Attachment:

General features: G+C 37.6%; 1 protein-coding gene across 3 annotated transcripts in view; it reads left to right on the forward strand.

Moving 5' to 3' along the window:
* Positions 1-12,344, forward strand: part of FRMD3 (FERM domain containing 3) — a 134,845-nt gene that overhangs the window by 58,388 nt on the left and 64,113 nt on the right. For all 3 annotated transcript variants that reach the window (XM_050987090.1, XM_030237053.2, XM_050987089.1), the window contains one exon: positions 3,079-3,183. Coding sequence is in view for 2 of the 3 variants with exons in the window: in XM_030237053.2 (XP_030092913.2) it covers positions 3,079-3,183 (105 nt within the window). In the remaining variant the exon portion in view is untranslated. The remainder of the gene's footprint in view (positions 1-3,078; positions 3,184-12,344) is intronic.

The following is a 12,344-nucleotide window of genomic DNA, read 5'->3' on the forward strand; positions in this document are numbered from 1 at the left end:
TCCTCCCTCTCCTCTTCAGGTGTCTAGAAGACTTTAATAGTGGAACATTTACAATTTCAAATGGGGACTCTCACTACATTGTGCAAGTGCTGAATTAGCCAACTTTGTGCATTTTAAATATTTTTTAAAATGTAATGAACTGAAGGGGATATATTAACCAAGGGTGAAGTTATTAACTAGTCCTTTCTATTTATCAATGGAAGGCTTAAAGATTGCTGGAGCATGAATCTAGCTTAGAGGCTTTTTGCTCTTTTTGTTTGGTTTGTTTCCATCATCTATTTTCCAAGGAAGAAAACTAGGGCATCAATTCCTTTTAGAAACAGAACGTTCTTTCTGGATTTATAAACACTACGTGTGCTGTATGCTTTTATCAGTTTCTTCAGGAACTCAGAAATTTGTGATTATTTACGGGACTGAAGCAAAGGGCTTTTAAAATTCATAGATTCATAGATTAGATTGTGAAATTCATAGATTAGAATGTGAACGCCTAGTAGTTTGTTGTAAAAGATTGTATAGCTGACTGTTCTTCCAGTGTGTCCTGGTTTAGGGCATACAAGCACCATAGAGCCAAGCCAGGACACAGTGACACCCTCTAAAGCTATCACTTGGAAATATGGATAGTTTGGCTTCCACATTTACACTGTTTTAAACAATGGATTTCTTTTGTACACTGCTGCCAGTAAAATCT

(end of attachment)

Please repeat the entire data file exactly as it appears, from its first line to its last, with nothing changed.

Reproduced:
General features: G+C 37.6%; 1 protein-coding gene across 3 annotated transcripts in view; it reads left to right on the forward strand.

Moving 5' to 3' along the window:
* Positions 1-12,344, forward strand: part of FRMD3 (FERM domain containing 3) — a 134,845-nt gene that overhangs the window by 58,388 nt on the left and 64,113 nt on the right. For all 3 annotated transcript variants that reach the window (XM_050987090.1, XM_030237053.2, XM_050987089.1), the window contains one exon: positions 3,079-3,183. Coding sequence is in view for 2 of the 3 variants with exons in the window: in XM_030237053.2 (XP_030092913.2) it covers positions 3,079-3,183 (105 nt within the window). In the remaining variant the exon portion in view is untranslated. The remainder of the gene's footprint in view (positions 1-3,078; positions 3,184-12,344) is intronic.

The following is a 12,344-nucleotide window of genomic DNA, read 5'->3' on the forward strand; positions in this document are numbered from 1 at the left end:
TCCTCCCTCTCCTCTTCAGGTGTCTAGAAGACTTTAATAGTGGAACATTTACAATTTCAAATGGGGACTCTCACTACATTGTGCAAGTGCTGAATTAGCCAACTTTGTGCATTTTAAATATTTTTTAAAATGTAATGAACTGAAGGGGATATATTAACCAAGGGTGAAGTTATTAACTAGTCCTTTCTATTTATCAATGGAAGGCTTAAAGATTGCTGGAGCATGAATCTAGCTTAGAGGCTTTTTGCTCTTTTTGTTTGGTTTGTTTCCATCATCTATTTTCCAAGGAAGAAAACTAGGGCATCAATTCCTTTTAGAAACAGAACGTTCTTTCTGGATTTATAAACACTACGTGTGCTGTATGCTTTTATCAGTTTCTTCAGGAACTCAGAAATTTGTGATTATTTACGGGACTGAAGCAAAGGGCTTTTAAAATTCATAGATTCATAGATTAGATTGTGAAATTCATAGATTAGAATGTGAACGCCTAGTAGTTTGTTGTAAAAGATTGTATAGCTGACTGTTCTTCCAGTGTGTCCTGGTTTAGGGCATACAAGCACCATAGAGCCAAGCCAGGACACAGTGACACCCTCTAAAGCTATCACTTGGAAATATGGATAGTTTGGCTTCCACATTTACACTGTTTTAAACAATGGATTTCTTTTGTACACTGCTGCCAGTAAAATCT